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Meet Vanja Bannan: Founder of the highly creative communications consulting agency BannComm

Vanja Bannan cites fleeing war-torn (former) Yugoslavia in 1992 as a child as a defining moment in her life — her family’s struggle and determination to thrive taught her the importance of perseverance and the power of building relationships. Cultivating strong relationships through chemistry, empathy, and respect became one of Vanja’s core life strategies. In 2014 Vanja Bannan founded BannComm, a modern communications consulting agency specializing in highly creative digital marketing solutions – based on these principles. Despite multiple personal setbacks, including some heartbreaking ones, her resilience carried her through: today, Vanja and her award-winning teamwork with some of the leading companies in culture, architecture, and technology.

 

My first job ever was… working at Timothy’s World of Coffee. My family had recently fled the vicious conflict in the former Yugoslavia, and my brilliantly resourceful parents purchased the franchise in order to survive. My sister and I worked long, long hours alongside mom and dad. We all wore a lot of hats, we were tired more often than not, but we were together and we were alive. I was 15 years old.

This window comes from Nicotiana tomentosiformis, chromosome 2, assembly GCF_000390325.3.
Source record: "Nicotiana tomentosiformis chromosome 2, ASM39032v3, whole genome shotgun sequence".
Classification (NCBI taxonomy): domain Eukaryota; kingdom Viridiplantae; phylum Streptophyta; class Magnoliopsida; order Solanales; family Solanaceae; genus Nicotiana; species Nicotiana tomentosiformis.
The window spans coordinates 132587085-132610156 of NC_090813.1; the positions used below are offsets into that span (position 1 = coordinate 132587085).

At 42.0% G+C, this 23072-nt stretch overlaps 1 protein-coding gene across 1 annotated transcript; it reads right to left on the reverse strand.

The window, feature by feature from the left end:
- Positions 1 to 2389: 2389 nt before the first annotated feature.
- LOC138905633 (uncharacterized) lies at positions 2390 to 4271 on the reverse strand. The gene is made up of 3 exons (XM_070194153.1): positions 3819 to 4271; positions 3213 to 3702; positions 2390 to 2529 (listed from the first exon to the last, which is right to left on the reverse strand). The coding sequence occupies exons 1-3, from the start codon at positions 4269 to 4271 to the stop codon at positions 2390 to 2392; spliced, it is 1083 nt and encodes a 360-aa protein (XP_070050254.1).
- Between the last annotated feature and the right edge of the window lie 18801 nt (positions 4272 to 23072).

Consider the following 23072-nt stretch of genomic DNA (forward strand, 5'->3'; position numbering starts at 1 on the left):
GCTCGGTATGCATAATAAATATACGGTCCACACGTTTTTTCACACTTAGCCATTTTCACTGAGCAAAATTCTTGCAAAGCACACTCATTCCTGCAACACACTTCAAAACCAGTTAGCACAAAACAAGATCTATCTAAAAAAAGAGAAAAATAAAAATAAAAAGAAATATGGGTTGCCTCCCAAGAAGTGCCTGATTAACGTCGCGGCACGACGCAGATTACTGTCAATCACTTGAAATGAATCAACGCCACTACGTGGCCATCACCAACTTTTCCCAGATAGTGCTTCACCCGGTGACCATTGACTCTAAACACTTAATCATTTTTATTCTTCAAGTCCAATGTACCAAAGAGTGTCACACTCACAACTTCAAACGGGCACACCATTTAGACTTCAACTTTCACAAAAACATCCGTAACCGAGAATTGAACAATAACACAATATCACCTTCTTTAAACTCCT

I launched BannComm because… it served two important purposes for me. First, I was fascinated with the constant evolution and innovation of the communications sector. I needed a job that wasn’t chained to a cubicle, a job with dynamism and a constant pressure to thrive. A firm that pushed the digital envelope was the ticket.

Second, BannComm was my rock throughout several huge life challenges. It was one thing I knew I had complete control over, during times when life decided to throw a lot of curveballs my way.

My proudest accomplishment is… going from ESL to LSE! The mirrored acronyms are a coincidence: English as a Second Language and The London School of Economics—but they are a constant reminder for me. I came to Canada with limited English skills, something that puts many immigrants at an immediate disadvantage. But through hard work and resilience, the situation can absolutely be flipped 180 degrees. 

Fluent in English, I graduated from LSE with a Master’s of Science in Communications in 2007. The effort made to get through my academic career was as much for myself as it was for my family: a way to say thank you to my parents for all their sacrifices, to show them that it was absolutely for something. That is what I am most proud of.